Belgium and the Netherlands to share data to fight social fraud
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    Belgium and the Netherlands to share data to fight social fraud

    © Belga
    © Belga

    The Belgian and Dutch inspection services will share their electronic data in order to fight social fraud. Philippe De Backer (Open Vld), Secretary of State in whose competence this file lies, indeed signed Monday a declaration going in that direction with his Dutch counterpart Tamara van Ark (VVD). For their part, the competent administrations, among which the National Employment Office (ONEM) and National Social Security Office (ONSS), have signed an agreement to allow as of now data sharing.

    The aim of this agreement between the two countries is in particular to detect fraud in connection with unemployment benefits. It concerns for example people who receive such allowances in one country while working in the other. Another spearhead of this project is the fight against social dumping.

    “Our two countries stand out by their solidarity,” revealed Philippe De Backer in the speech he gave in the Benelux Union buildings, in Brussels. “We are hearty societies, where people care for each other. However, that solidarity rests on the trust that there is no abuse.”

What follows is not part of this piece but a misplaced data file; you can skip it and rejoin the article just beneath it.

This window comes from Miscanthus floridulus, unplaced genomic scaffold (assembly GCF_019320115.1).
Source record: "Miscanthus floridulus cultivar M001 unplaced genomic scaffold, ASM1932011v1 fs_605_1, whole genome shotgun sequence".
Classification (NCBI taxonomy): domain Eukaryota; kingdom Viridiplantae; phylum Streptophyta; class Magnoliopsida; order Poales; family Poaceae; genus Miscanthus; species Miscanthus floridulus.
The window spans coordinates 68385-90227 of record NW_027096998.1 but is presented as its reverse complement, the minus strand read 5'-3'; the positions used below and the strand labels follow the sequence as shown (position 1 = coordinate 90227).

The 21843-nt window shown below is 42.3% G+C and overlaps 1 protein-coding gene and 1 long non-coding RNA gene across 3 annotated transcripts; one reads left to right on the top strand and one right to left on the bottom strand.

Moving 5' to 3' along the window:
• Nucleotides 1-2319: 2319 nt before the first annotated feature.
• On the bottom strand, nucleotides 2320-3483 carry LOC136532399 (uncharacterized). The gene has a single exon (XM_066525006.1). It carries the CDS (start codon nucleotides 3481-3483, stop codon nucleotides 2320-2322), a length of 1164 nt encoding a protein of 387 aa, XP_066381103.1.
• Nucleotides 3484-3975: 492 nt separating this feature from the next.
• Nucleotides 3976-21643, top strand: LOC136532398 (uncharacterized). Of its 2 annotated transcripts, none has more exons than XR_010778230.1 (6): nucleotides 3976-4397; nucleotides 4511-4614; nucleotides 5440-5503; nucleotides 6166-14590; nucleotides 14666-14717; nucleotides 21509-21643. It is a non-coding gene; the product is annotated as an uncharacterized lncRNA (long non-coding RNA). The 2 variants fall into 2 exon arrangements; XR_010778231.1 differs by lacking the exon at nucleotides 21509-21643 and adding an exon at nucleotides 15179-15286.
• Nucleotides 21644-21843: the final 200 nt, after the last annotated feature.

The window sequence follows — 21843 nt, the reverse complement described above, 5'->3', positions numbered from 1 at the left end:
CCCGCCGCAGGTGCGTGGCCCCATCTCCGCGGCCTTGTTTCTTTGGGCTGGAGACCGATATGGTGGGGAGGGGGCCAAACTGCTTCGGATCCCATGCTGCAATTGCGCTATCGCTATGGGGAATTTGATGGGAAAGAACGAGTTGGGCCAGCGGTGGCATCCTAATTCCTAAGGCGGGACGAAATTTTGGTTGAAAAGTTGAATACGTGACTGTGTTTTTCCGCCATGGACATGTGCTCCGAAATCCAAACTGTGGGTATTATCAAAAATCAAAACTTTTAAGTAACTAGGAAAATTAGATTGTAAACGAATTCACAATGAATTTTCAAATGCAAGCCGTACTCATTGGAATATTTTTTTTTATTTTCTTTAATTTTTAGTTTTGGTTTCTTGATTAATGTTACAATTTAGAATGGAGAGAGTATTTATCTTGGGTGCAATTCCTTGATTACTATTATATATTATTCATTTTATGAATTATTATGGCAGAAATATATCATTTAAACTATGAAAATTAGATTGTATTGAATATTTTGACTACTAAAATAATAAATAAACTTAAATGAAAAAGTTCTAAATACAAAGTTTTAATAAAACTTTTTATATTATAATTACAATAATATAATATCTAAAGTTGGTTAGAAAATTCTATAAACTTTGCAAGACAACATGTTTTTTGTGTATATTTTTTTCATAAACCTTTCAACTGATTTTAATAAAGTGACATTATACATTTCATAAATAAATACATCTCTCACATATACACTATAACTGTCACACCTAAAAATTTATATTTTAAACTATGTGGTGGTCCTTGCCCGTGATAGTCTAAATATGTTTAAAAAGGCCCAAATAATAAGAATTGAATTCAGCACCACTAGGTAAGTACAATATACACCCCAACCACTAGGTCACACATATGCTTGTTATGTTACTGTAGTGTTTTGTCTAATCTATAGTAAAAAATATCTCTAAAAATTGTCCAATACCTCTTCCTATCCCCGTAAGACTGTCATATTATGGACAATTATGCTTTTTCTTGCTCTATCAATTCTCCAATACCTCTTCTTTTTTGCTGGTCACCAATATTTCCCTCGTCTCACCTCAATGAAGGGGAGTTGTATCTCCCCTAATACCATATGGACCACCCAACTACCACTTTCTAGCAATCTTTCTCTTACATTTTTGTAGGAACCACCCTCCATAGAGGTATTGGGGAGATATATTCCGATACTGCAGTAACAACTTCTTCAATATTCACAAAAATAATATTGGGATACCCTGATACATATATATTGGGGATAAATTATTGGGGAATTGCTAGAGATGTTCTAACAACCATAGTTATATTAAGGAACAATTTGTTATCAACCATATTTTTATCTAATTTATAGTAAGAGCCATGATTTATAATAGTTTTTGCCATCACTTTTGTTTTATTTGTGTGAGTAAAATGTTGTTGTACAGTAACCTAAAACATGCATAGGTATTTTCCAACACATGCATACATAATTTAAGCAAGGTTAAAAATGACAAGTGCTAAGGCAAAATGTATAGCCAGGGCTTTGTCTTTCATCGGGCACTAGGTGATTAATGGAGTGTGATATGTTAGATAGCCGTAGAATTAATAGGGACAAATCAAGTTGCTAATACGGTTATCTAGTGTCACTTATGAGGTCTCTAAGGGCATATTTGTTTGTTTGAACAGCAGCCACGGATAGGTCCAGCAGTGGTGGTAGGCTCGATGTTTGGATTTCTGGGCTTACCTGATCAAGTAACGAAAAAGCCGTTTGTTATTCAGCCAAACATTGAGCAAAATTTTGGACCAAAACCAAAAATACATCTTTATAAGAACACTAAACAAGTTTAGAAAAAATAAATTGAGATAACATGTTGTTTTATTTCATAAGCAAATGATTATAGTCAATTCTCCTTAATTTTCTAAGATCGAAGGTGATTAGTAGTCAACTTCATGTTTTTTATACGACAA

“Our social security money must benefit the persons who really need it. Hence, I esteem incomprehensible the fact that some people take us all for a ride by cheating. I want to be an ally for people of good will, on both sides of the border,” added the Secretary of State against social fraud.

    His Dutch counterpart Tamara van Ark shares that point of view. “If someone in the Netherlands benefits from a social allowance and at the same time legally works in Belgium, the municipality (which pays that allowance, editor’s note) ignores all about it,” she regrets. “From now on, it’s going to change. We must be capable of detecting a Dutchman benefitting from allowances while, in fact, working as a mason in Gent just as well as a person who frauds in the Netherlands.”

    Philippe De Backer hopes that this example will inspire other countries across Europe and speaks in favor of a European database. Before such an advance is made, Belgium has already concluded bilateral deals with countries such as Poland or Bulgaria. “With the results of this pilot project, we may go before the European Commission, and speak in favor of a similar collaboration at the European level,” he says with ambition.

    Marianne Thyssen (CD&V), the European commissioner in charge of Social Affairs is actually working on a European Employment Authority, which must take on social fraud at the level of the continent.

    Andy Sanchez
    The Brussels Times